Who is running the Labor Department?
For reasons that seem to belie the political facts on the ground, the Labor Department is acting like it wants the fiduciary rule (or at least most of it) to remain in place. Once the White House was captured by a Republican, it seemed like that was a dead rule walking. And yet, the folks at the Labor Department are defending it in court. Don’t they know they aren’t supposed to be defending new regulations? Time will tell, but I have to imagine that back on November 9, 2016, opponents of the rule never thought it would still be alive today.
Money and Politics
This is a pretty interesting story about how the chairman of Nex is going to repay the company for political donations the firm made to Tory candidates. The donations really shouldn’t come as a surprise since Nex CEO Michael Spencer was the Treasurer of the Tory party for four years. Nex clearly outlined why it made the donations, but that didn’t stop a backlash from investors.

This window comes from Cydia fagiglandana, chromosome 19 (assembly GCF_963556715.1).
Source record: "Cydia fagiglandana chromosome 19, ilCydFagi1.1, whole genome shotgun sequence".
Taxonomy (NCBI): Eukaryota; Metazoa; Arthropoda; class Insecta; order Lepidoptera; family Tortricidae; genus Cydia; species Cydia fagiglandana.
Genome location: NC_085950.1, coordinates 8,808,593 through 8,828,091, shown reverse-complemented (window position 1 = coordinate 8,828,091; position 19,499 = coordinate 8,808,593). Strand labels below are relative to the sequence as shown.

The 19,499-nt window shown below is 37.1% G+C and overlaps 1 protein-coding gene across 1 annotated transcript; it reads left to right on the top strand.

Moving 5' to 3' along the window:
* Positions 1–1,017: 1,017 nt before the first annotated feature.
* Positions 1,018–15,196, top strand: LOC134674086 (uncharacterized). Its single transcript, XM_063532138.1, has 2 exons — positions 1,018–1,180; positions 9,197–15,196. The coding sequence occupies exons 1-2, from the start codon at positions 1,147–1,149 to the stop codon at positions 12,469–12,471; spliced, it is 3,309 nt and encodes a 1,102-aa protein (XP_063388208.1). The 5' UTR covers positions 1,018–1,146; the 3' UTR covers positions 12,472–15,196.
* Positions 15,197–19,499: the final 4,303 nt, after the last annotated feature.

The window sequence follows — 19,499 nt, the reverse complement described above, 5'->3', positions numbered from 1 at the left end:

I guess kudos might be in order for shareholders holding the management to account. However, I have a tough time imagining any major firm in the US being taken to task in such a way.
Cable woes and forex markets
I guess I am having a tough time seeing the point of this story about how the submarine cables laid across the English Channel represent some kind of obstacle for moving euro currency trading from London to the Continent. All the data centers setup in and around London can be moved. It might be costly, but it is possible. And if that happens, doesn’t that mean the cables become unnecessary because … you know … the trading is happening in Frankfurt or Paris or wherever? And if the firms insist on keeping their data centers in the UK, I am pretty sure data can flow through the cables in either direction.